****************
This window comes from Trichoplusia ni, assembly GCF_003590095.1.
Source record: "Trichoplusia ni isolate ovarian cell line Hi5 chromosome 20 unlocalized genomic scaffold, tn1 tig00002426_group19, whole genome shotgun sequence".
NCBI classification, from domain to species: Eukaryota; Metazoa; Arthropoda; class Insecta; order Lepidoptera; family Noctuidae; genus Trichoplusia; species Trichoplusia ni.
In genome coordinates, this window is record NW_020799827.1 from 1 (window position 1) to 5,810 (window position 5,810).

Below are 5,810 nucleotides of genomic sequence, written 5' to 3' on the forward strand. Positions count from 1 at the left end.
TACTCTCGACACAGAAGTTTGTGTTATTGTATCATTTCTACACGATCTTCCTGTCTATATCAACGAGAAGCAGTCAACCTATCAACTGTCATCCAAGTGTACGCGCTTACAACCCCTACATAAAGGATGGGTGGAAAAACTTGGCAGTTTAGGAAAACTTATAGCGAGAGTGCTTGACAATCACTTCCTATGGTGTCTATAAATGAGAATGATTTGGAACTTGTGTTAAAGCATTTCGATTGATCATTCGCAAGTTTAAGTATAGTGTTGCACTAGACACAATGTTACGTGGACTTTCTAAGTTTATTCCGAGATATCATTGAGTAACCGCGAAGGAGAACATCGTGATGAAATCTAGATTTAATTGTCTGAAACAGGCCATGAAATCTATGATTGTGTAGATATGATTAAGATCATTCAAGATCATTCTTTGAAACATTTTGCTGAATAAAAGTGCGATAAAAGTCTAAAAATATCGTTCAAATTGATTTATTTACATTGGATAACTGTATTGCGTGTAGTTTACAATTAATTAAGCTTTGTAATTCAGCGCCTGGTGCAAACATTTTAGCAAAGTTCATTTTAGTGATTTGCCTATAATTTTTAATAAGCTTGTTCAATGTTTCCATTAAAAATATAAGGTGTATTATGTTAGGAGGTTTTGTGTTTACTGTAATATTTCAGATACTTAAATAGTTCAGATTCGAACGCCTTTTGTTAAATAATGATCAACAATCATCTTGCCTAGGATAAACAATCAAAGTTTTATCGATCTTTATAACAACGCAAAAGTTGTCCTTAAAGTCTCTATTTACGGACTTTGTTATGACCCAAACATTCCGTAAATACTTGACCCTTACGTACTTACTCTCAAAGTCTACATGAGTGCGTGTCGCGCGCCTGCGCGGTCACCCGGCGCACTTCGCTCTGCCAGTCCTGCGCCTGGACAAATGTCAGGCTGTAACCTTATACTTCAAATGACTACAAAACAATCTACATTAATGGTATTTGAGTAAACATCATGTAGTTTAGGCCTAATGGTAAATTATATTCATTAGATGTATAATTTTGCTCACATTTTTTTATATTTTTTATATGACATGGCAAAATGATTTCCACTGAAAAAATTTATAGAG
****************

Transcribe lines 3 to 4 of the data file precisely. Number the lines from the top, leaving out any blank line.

NCBI classification, from domain to species: Eukaryota; Metazoa; Arthropoda; class Insecta; order Lepidoptera; family Noctuidae; genus Trichoplusia; species Trichoplusia ni.
In genome coordinates, this window is record NW_020799827.1 from 1 (window position 1) to 5,810 (window position 5,810).